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Welcome letter from Chief Scientist Dr. Bob Pickart

CTD in ice

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In August 2004 researchers investigated the East Greenland Coastal Current. Here a conductivity/temperature/depth (CTD) rosette is lowered into the current. (photo by Bob Pickart, WHOI)


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Map of the North Atlantic Ocean, showing the Irminger Sea study area in between Greenland and Iceland.

Welcome everyone! We're excited to have you follow along on our cruise aboard the Research Vessel Knorr to the Irminger Sea. Some of you are among the school children from four different countries who will be tracking our progress and learning more about oceanography, climate, and life on a research vessel. Where is the Irminger Sea you might ask? It is located between southern Greenland and Iceland, and it turns out to be an important place in terms of our climate. We will be sailing in the western Irminger Sea, and then going farther north, collecting information about the water and also about the atmosphere. This is one of the stormiest places in the world, and we are trying to learn more about how the storms influence the ocean. Hopefully, though, we won't see too many storms because it is difficult to work when the waves get too high! We will also see some pack-ice and icebergs (and hopefully some views of majestic Greenland). But, we need to be careful, because the Knorr is not an ice-strengthened ship. So we will try to get close to the ice edge---but not too close.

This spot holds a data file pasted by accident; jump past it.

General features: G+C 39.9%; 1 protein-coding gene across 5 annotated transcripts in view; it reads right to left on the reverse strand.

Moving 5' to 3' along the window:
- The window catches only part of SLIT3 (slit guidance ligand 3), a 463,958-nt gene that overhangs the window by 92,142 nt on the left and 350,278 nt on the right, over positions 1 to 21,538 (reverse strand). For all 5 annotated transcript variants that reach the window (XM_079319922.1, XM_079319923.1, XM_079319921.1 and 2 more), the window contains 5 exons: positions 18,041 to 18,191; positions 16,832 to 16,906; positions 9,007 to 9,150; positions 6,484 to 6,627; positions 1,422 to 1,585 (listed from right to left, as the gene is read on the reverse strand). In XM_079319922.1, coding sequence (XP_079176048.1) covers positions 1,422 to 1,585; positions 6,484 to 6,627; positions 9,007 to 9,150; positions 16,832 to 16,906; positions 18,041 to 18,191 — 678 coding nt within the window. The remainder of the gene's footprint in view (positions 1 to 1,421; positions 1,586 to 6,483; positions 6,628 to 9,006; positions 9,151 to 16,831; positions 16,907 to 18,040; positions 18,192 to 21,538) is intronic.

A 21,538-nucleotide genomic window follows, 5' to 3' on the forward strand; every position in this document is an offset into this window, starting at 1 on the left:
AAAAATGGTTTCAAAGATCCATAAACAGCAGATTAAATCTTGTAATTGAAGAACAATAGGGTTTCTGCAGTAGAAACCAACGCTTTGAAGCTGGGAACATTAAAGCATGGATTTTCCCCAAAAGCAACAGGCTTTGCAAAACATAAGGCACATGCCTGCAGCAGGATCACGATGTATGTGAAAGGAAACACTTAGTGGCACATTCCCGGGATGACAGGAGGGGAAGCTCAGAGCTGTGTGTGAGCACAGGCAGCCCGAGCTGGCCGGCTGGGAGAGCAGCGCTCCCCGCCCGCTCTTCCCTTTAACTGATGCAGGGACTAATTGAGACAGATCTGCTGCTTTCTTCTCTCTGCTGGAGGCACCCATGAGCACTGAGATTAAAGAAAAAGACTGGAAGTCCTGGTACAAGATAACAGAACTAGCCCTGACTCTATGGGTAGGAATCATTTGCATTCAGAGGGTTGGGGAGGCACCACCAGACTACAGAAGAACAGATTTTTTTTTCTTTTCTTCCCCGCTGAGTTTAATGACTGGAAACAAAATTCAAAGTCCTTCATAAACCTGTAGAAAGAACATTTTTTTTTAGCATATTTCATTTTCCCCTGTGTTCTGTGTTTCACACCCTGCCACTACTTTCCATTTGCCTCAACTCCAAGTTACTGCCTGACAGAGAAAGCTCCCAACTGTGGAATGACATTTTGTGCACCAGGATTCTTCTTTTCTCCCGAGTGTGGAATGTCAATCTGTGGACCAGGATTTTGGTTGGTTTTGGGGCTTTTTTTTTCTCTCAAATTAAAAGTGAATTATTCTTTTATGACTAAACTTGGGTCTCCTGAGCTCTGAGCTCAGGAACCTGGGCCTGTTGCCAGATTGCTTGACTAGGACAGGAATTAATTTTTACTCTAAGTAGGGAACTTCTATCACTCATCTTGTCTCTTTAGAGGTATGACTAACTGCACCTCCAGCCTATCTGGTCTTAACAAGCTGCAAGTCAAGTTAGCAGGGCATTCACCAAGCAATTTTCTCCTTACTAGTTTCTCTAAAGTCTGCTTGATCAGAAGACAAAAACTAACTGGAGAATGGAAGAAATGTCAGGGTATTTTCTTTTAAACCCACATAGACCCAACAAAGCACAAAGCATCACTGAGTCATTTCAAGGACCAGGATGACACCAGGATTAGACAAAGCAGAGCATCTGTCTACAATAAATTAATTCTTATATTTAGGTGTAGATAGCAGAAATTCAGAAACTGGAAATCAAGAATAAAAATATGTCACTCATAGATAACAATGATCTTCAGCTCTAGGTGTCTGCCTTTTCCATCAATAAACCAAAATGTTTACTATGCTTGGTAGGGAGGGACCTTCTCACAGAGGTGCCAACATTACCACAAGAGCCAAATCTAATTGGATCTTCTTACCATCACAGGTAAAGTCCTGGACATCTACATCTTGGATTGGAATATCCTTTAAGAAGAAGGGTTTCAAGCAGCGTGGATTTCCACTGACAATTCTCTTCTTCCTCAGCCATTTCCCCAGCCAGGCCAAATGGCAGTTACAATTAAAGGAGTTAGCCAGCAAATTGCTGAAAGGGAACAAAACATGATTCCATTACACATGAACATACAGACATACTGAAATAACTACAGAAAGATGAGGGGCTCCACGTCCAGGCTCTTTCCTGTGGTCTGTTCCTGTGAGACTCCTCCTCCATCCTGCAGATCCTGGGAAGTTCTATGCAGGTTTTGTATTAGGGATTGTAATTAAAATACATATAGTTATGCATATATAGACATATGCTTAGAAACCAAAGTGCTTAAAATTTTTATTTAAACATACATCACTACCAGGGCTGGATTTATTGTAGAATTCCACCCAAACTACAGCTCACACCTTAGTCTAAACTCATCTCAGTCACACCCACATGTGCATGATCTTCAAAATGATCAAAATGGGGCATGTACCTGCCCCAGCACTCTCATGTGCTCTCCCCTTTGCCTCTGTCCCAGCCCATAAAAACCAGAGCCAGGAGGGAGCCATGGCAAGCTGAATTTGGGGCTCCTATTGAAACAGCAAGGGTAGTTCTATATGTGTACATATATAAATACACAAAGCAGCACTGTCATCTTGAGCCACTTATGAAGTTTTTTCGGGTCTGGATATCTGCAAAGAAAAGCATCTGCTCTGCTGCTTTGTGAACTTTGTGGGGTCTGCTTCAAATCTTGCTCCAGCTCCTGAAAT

Last September we sailed on an Icelandic vessel called the Arni Fridriksson, and we put moorings in the water to take measurements all through the winter. This was risky, not only because the icebergs and storms could damage the moorings, but because commercial fishermen could run into them. So I've had my fingers crossed for a whole year, hoping that the moorings will be there when we return. I can't wait to find out. After we retrieve the moorings, we will steam northward to learn more about how the cold, northern waters enter the Irminger Sea. Our cruise will be even more exciting knowing that you are following along. I hope that you ask lots of questions during our journey, and that you become as fascinated about oceanography as I am.

Where are we today?

Click here to see exactly where the Knorr is on this automatically updated map.

Last updated: October 14, 2008

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